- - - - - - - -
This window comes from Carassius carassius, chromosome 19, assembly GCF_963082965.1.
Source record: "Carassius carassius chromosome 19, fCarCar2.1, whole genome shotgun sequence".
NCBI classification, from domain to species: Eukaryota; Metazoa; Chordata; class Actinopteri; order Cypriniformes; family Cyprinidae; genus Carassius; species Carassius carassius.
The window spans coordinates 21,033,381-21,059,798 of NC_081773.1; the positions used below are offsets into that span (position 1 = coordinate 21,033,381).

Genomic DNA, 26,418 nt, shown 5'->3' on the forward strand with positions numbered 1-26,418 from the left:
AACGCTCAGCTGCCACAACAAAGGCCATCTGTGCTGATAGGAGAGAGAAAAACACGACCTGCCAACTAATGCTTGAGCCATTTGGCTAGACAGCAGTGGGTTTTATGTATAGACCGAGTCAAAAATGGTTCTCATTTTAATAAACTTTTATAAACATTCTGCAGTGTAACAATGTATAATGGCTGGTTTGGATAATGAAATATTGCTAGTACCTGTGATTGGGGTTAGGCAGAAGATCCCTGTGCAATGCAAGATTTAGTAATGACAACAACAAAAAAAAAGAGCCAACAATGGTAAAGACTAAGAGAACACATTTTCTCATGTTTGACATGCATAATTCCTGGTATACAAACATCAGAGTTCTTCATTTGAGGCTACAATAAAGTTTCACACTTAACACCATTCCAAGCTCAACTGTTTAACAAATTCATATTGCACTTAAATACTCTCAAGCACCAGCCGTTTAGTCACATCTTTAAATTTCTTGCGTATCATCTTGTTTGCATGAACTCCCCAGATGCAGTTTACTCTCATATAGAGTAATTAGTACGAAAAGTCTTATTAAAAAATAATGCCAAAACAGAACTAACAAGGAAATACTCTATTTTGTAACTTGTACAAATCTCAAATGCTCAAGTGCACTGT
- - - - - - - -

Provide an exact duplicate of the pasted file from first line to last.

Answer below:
This window comes from Carassius carassius, chromosome 19, assembly GCF_963082965.1.
Source record: "Carassius carassius chromosome 19, fCarCar2.1, whole genome shotgun sequence".
NCBI classification, from domain to species: Eukaryota; Metazoa; Chordata; class Actinopteri; order Cypriniformes; family Cyprinidae; genus Carassius; species Carassius carassius.
The window spans coordinates 21,033,381-21,059,798 of NC_081773.1; the positions used below are offsets into that span (position 1 = coordinate 21,033,381).

Genomic DNA, 26,418 nt, shown 5'->3' on the forward strand with positions numbered 1-26,418 from the left:
AACGCTCAGCTGCCACAACAAAGGCCATCTGTGCTGATAGGAGAGAGAAAAACACGACCTGCCAACTAATGCTTGAGCCATTTGGCTAGACAGCAGTGGGTTTTATGTATAGACCGAGTCAAAAATGGTTCTCATTTTAATAAACTTTTATAAACATTCTGCAGTGTAACAATGTATAATGGCTGGTTTGGATAATGAAATATTGCTAGTACCTGTGATTGGGGTTAGGCAGAAGATCCCTGTGCAATGCAAGATTTAGTAATGACAACAACAAAAAAAAAGAGCCAACAATGGTAAAGACTAAGAGAACACATTTTCTCATGTTTGACATGCATAATTCCTGGTATACAAACATCAGAGTTCTTCATTTGAGGCTACAATAAAGTTTCACACTTAACACCATTCCAAGCTCAACTGTTTAACAAATTCATATTGCACTTAAATACTCTCAAGCACCAGCCGTTTAGTCACATCTTTAAATTTCTTGCGTATCATCTTGTTTGCATGAACTCCCCAGATGCAGTTTACTCTCATATAGAGTAATTAGTACGAAAAGTCTTATTAAAAAATAATGCCAAAACAGAACTAACAAGGAAATACTCTATTTTGTAACTTGTACAAATCTCAAATGCTCAAGTGCACTGT